At the end of 2013, my workshop was starting to grow and so were the projects I was trying to tackle. I was on a garage forum page, where other garage enthusiasts such as my self share pictures and stories on how their garage shops were built, when I realized that I wanted to start to learn to weld. Available at the time was a welding class at the local community college that I enrolled in to learn the basics. After a semester I had a solid foundation in varying types of welding and I decided that I was ready for my own MIG welder.
After scrounging through craigslist, eBay and hardware stores for a good deal I was starting to think that a welder of my own might be out of the picture. Then I found Eastwood. I was so happy to see that a company was making tools geared to those with DIY projects like myself. I had two restrictions in search of a welder, price and a 120V outlet. With those in mind I zeroed in on the Eastwood Mig 135. It was small enough to plug into a regular house outlet and powerful enough for all my do-it-yourself metal projects up to 1/4″ thick. The discounted price at under $300 was the best part for someone who was just starting out, like me. As I did some research for a simple project to practice with my new welder I came across the idea to make a welding fabrication table. This does two things: allows you to learn welding on a simple table design, and when completed will give you a metal welding table for future work. The biggest reasons you need one of these tables is you want to work on a surface that will not catch fire from the heat created while welding.
This was my garage after I cleared a place for the fabrication table.
Here are the materials I started with for the metal fabrication table. As you can see from the picture above I have a Milwaukee metal chop saw to cut through all the metal tubing for the table.
Below you can see the beginning of the table frame. To begin, I created the sides, or legs, to make it easier to build the frame. I used magnetic clamps to hold the rectangle base while I tacked the corners to create a free-standing structure. Then, I added cross supports on top and a middle crossbar for strength. On the sides I placed angle iron to hold metal grinders and clamps.
Since the table is open front I needed to create more support for the integrity of the table. The way I accomplished that is by adding another leg to the back of the table for strength. In order to create a level table, as the heat from welding can warp the frame, I only tack the corners of the supports; I will come back later to weld the entire seam.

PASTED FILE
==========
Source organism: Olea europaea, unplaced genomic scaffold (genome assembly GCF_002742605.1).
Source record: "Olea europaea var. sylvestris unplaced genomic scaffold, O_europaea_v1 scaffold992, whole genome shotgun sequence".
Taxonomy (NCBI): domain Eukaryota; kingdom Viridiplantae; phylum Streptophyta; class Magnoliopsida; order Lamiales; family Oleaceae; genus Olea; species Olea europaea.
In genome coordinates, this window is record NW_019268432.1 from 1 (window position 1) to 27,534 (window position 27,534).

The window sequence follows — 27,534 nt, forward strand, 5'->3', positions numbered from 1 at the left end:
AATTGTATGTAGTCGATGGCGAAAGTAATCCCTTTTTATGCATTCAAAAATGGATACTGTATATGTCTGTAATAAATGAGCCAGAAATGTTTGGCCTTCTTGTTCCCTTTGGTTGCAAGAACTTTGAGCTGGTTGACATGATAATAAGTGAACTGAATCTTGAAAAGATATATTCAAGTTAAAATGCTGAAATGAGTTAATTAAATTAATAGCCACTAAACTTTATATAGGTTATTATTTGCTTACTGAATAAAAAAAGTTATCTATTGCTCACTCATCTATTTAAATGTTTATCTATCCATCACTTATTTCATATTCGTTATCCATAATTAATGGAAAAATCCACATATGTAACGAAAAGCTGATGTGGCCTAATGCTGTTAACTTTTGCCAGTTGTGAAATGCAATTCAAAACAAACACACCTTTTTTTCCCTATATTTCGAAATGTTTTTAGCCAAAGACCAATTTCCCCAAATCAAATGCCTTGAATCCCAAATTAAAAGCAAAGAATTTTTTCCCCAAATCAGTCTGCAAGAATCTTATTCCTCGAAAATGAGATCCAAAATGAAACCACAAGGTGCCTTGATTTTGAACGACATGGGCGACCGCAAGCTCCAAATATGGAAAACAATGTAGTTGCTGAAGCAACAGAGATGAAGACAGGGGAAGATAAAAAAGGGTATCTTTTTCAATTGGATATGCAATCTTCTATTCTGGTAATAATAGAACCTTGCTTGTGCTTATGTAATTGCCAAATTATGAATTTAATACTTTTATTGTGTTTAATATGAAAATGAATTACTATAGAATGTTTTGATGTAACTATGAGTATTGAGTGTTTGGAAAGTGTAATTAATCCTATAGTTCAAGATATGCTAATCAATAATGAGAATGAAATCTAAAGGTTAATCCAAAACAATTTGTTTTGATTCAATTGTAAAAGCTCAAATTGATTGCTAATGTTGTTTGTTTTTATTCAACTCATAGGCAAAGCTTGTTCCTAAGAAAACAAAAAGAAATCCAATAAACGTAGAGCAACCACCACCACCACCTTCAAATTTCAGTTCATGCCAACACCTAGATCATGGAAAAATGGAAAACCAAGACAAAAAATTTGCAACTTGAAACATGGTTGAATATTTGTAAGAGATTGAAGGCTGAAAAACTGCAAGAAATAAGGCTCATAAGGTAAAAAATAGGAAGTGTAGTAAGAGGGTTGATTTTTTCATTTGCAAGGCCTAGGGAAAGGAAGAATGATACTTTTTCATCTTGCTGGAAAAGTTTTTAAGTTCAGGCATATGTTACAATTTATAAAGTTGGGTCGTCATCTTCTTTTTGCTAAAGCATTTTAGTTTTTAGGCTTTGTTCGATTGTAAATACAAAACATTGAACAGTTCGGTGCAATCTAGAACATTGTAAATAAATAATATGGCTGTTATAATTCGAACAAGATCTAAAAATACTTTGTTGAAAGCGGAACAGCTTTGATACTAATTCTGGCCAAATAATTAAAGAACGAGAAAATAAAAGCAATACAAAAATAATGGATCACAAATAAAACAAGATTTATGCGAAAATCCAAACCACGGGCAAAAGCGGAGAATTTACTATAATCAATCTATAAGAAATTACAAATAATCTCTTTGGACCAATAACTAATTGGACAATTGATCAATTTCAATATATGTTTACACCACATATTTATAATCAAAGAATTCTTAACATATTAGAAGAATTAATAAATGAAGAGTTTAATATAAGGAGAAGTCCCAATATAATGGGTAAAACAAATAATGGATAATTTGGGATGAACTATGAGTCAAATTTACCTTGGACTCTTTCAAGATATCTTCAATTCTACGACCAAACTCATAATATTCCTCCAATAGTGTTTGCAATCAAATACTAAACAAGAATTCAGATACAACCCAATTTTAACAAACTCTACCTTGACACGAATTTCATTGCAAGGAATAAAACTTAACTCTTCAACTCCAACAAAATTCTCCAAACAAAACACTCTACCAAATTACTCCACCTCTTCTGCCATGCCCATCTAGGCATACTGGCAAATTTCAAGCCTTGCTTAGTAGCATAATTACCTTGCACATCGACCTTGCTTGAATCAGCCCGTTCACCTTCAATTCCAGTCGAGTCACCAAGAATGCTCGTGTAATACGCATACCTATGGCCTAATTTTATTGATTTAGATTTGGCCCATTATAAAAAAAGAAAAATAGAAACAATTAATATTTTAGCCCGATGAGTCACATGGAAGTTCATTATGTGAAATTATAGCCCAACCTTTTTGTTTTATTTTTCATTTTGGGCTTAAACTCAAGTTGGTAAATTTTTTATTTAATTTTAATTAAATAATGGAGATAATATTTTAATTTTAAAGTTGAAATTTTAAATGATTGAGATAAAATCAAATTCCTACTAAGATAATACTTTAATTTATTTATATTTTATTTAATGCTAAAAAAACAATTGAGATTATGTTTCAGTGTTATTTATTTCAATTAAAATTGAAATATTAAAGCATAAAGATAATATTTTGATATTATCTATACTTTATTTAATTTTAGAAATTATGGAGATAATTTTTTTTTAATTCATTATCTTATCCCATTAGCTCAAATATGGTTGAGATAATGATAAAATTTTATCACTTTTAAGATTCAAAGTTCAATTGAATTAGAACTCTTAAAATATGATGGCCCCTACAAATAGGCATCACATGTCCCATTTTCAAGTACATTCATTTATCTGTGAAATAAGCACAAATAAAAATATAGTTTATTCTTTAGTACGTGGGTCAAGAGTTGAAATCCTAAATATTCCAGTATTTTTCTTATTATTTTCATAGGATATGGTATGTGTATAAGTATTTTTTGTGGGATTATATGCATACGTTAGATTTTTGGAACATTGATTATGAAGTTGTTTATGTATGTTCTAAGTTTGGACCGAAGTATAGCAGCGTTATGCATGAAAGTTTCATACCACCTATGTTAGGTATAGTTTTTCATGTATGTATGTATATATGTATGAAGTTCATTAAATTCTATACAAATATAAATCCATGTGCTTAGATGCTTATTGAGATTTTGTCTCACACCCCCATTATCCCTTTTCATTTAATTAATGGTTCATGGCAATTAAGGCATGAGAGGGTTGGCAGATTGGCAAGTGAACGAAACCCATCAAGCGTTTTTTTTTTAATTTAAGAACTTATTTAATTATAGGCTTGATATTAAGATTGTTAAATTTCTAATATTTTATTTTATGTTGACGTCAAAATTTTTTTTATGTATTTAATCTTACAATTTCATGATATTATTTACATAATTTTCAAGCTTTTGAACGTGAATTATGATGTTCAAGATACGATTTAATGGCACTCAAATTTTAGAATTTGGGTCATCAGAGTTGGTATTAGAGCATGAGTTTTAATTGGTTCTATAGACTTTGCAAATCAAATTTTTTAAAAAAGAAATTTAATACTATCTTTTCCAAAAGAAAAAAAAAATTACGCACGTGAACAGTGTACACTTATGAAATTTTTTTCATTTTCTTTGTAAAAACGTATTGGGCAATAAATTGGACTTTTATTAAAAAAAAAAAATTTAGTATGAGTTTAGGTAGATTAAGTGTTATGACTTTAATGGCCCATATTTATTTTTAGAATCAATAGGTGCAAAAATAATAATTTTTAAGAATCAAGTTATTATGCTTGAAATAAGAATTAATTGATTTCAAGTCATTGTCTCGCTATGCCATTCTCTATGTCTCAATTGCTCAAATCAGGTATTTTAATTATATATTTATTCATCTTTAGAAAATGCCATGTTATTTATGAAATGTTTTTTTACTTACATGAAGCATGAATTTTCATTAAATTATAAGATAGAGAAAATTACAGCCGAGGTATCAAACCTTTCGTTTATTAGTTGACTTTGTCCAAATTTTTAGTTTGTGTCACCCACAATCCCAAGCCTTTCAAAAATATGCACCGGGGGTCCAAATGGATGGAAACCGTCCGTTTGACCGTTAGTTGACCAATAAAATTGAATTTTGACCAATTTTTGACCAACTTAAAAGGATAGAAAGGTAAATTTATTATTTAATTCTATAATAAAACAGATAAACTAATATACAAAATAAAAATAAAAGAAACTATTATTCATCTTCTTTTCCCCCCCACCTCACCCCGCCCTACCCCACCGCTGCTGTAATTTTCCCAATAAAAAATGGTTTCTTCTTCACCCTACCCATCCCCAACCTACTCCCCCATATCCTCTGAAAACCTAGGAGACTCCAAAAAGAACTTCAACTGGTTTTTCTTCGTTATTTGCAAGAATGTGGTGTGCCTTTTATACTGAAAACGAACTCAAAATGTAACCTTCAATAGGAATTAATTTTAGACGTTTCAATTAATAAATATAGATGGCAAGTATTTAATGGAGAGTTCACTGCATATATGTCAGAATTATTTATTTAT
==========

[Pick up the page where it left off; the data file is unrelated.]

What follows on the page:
With the bones of the table structure together it is time for the add-ons to the table. My first addition was adding wheels to the bottom of the frame to make the structure mobile. My second add-on is a trailer hitch system that will allow you to add a vise and grinder to any corner to increase the versatility of the table.
To add the wheels I bought bolt on casters, drilled through the bottom of the leg supports and then screwed them into place. After adding the wheels it was time for the trailer hitch connection on the top of the table. I had pre-fit tubing that would securely fit inside the frame by using a hitch pin.
Once the hitch system was added to each corner, I wanted to make sure my Craftsman tool chest and stool would fit under the table for more condensed storage.
I also created 2 place holder tubes for the storage of the hitch system.
Only two steps left in the fabrication of my welding table: First I need to secure a top to the frame and second I need to paint it to match the rest of the garage…I think Milwaukee red will fit right in.
After welding the top on I had to prep the frame by sanding it and adding primer.
In the end I not only learned a lot from welding the table but also gained a strong welding fabrication table that I can wheel around the garage for any project I’m working on. Here are some final pictures after it was finished my learn to weld project as it sits in its final spot in the garage.